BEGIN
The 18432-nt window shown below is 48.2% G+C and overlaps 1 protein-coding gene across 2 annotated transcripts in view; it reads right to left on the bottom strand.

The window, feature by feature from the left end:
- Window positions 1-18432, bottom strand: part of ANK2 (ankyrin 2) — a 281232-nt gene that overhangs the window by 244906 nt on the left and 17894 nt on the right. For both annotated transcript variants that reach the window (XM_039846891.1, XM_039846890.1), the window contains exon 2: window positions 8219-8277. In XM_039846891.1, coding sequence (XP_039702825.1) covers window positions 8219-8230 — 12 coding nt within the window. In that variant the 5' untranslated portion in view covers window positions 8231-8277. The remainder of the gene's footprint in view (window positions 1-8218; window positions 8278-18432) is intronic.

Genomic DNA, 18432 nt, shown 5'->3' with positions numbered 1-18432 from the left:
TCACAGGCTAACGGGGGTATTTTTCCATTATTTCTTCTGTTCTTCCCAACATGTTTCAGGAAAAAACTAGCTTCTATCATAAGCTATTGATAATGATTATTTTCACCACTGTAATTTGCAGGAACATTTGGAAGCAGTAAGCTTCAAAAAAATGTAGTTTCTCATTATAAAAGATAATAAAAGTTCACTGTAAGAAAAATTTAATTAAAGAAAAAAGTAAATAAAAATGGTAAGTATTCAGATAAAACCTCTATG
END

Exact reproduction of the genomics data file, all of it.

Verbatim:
The 18432-nt window shown below is 48.2% G+C and overlaps 1 protein-coding gene across 2 annotated transcripts in view; it reads right to left on the bottom strand.

The window, feature by feature from the left end:
- Window positions 1-18432, bottom strand: part of ANK2 (ankyrin 2) — a 281232-nt gene that overhangs the window by 244906 nt on the left and 17894 nt on the right. For both annotated transcript variants that reach the window (XM_039846891.1, XM_039846890.1), the window contains exon 2: window positions 8219-8277. In XM_039846891.1, coding sequence (XP_039702825.1) covers window positions 8219-8230 — 12 coding nt within the window. In that variant the 5' untranslated portion in view covers window positions 8231-8277. The remainder of the gene's footprint in view (window positions 1-8218; window positions 8278-18432) is intronic.

Genomic DNA, 18432 nt, shown 5'->3' with positions numbered 1-18432 from the left:
TCACAGGCTAACGGGGGTATTTTTCCATTATTTCTTCTGTTCTTCCCAACATGTTTCAGGAAAAAACTAGCTTCTATCATAAGCTATTGATAATGATTATTTTCACCACTGTAATTTGCAGGAACATTTGGAAGCAGTAAGCTTCAAAAAAATGTAGTTTCTCATTATAAAAGATAATAAAAGTTCACTGTAAGAAAAATTTAATTAAAGAAAAAAGTAAATAAAAATGGTAAGTATTCAGATAAAACCTCTATG